So, one would expect references in running text to the Protocol to appear along the lines of “see the rotocol in upplementary aterials, to flag the “critical part of the evidence” for the reader — that’s one reason we have capitals — and to guide them to its location. That is not what NEJM did. Here is one example:
There’s no formatting in the PDF to indicate what “the protocol” is, and no indication of where it is to be found. All the other mentions of “protocol” are like that. So no wonder — in the trackless wilderness of NEJM’s house style — the Protocol was difficult to find.
(1) NEJM’s editorial practice removes the Supplementary Material element from the PDF version, and hence critical material like the Protocol element that contains the link to the external protocol document, which contains the “exclusion criteria” sought by IM Doc. It is entirely reasonable for readers to expect both online and PDF versions to be identical with respect to critical material.
(2) NEJM’s editorial practice permits the copy desk to format text references to the Protocol element in lowercase, with no indication of the element in which it is to be found. It is entirely reasonable for readers to expect references to critical, named elements to be formatted according to JAMA and NISO standards, wihc at a minimum require initial caps.
(3) The net result of NEJM’s editorial practice was that a study group of nine practicing, busy, and stressed physicians were unable to find critical material affecting treatment because (a) the material was not there to be found and (b) there was no signal to show where it was to be found. NEJM should know its readers better.
(4) NEJM should fix its editorial practice. It’s broken.
 If matters were otherwise, readers would be put in the impossible and absurd position of having to read all the versions of any given paper and check each for consistency. As it turns out, this is exactly the situation the NEJM has put its readers in. (This reminds me very much of Obama organizers who would say “Go look at the website!” when questioned on details of policy. No.)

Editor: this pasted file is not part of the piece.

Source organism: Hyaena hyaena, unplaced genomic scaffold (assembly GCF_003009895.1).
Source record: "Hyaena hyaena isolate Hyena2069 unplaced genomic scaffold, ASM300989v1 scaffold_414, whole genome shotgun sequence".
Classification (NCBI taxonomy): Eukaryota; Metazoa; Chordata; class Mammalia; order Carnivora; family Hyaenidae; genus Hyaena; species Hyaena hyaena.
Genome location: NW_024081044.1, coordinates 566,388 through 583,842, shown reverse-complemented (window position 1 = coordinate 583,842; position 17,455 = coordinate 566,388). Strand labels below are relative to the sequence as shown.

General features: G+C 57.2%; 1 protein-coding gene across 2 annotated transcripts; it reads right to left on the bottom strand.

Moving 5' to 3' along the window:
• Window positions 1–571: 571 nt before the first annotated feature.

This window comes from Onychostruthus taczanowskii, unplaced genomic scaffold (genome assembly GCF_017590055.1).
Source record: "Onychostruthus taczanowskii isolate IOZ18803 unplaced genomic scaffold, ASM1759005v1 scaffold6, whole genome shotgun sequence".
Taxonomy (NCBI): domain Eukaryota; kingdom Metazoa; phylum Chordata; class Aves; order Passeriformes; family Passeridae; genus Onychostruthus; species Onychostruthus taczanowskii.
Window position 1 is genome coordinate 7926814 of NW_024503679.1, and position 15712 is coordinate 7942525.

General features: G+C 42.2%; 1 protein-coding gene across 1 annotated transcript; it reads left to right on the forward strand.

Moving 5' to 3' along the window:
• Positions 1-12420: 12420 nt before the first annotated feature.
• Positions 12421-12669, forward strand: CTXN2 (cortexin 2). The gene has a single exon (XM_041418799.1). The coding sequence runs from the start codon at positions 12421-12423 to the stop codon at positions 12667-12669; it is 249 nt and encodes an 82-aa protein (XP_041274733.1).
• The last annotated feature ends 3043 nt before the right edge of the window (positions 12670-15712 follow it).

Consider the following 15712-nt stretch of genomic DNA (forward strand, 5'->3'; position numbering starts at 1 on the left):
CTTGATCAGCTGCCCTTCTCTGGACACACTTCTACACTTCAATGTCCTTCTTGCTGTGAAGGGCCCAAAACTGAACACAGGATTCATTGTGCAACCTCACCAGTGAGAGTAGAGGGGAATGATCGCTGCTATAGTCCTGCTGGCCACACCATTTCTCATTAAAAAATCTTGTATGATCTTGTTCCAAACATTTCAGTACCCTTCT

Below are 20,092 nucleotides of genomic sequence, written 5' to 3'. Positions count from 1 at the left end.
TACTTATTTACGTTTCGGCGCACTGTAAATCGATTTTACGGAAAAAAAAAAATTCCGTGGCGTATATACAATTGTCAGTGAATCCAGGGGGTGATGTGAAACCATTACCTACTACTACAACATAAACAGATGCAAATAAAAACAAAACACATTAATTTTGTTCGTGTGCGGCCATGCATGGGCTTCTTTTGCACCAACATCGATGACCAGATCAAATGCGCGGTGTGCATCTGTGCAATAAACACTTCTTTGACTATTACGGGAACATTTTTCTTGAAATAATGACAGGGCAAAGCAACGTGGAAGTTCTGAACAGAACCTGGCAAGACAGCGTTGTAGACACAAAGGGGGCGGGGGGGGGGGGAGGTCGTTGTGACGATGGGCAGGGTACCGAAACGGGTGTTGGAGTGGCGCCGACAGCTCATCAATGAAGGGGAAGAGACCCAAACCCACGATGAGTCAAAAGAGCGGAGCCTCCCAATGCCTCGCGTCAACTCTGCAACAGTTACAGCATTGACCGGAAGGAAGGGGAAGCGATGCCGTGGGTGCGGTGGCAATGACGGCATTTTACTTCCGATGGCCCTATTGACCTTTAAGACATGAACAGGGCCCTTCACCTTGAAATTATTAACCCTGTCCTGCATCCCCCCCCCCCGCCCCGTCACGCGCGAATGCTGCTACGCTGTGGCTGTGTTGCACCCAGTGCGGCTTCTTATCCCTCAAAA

The misadventures that came to happen with an article that was one of the most important NEJM published this year, and perhaps for many years, would be a matter for internal inquiry at NEJM. Since the editor-in-chief of NEJM was one of the authors of the “EDITORIAL” that accompanied “Safety and Efficacy,” such an inquiry would presumably be easy to initiate.
 The printed version and the PDF version should be identical in any case, because generally the PDF is what the publisher sends to the printer, albeit with the addition of crop marks, etc.
 Treating the protocol as an external document makes sense, because the protocol is often quite long, and will be formatted in the style of whoever is submitted the article — in this case, Pfizer — and not in the journal’s house style.
 There is another element, confusingly also called Supplemental Appendix and placed at the end of the article. A link to the Supplemental Appendix seems to have made a brief appearance somewhere near the top of the screen for the online version, and then vanished mysteriously, as described by both Yves and reader KLG here. It did not and would not have contained the Protocol element, which goes in the Supplemental Material section.
 PDFs can also be made clickable, so not only could the Protocol element have been included within in, it could have linked to the protocol.